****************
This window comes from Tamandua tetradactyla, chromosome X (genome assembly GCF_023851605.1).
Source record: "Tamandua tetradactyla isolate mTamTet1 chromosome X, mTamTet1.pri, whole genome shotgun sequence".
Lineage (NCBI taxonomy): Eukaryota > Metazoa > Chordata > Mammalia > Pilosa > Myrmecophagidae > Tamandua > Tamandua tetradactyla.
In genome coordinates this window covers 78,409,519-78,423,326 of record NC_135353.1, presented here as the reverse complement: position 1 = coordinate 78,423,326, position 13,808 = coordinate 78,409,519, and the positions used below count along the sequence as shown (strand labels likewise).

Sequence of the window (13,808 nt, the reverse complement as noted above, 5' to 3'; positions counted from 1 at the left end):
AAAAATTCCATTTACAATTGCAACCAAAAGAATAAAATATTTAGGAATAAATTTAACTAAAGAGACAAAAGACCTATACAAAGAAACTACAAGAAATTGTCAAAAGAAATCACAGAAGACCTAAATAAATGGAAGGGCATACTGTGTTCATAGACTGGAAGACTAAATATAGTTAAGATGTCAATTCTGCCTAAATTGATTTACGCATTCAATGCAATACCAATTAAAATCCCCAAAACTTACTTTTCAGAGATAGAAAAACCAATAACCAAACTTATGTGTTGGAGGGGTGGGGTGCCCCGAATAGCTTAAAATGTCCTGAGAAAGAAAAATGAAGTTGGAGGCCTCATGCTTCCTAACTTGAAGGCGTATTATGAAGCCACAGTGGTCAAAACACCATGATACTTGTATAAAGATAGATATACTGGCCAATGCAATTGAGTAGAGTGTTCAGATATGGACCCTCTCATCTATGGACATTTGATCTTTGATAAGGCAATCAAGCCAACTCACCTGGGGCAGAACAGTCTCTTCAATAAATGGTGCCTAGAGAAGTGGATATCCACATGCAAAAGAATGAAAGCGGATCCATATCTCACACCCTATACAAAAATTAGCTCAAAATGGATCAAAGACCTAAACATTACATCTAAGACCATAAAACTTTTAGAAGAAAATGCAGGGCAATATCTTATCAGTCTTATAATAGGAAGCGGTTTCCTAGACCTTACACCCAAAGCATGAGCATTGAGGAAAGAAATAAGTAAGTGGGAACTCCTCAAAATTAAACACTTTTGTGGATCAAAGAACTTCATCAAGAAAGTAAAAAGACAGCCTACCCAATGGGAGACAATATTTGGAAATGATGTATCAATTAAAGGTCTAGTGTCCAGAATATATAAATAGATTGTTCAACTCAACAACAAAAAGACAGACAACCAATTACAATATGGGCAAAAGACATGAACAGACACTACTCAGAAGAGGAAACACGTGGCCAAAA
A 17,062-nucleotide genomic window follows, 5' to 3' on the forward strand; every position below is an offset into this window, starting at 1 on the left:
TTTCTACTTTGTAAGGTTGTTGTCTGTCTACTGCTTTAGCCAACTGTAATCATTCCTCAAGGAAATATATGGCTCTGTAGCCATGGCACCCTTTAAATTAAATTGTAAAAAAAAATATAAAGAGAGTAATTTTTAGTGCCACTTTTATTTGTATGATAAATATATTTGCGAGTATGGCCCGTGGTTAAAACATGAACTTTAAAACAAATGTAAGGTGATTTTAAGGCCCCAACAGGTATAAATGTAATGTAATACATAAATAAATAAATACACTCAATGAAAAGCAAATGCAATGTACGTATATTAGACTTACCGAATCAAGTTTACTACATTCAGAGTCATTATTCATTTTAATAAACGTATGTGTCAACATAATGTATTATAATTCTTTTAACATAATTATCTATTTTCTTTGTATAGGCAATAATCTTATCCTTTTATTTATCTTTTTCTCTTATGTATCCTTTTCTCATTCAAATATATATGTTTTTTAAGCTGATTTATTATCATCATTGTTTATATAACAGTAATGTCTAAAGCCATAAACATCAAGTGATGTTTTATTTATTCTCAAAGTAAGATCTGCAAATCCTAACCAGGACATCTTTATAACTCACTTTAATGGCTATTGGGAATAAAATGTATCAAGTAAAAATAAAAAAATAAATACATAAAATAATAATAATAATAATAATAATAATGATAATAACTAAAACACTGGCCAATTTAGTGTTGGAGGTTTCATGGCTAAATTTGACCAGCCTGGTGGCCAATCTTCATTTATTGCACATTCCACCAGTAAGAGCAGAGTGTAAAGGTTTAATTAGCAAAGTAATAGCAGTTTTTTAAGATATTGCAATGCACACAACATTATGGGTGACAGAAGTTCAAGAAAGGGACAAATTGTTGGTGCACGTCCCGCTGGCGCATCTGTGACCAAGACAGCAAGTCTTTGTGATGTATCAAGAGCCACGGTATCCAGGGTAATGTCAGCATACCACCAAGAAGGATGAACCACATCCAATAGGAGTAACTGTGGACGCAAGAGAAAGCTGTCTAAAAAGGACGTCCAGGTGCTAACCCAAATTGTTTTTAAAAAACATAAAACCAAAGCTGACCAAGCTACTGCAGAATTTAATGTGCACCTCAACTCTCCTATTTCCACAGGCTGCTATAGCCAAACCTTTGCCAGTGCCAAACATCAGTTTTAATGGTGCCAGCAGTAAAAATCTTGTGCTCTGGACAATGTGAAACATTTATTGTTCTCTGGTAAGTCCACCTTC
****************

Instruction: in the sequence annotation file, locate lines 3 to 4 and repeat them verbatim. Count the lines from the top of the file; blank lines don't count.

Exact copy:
Lineage (NCBI taxonomy): Eukaryota > Metazoa > Chordata > Mammalia > Pilosa > Myrmecophagidae > Tamandua > Tamandua tetradactyla.
In genome coordinates this window covers 78,409,519-78,423,326 of record NC_135353.1, presented here as the reverse complement: position 1 = coordinate 78,423,326, position 13,808 = coordinate 78,409,519, and the positions used below count along the sequence as shown (strand labels likewise).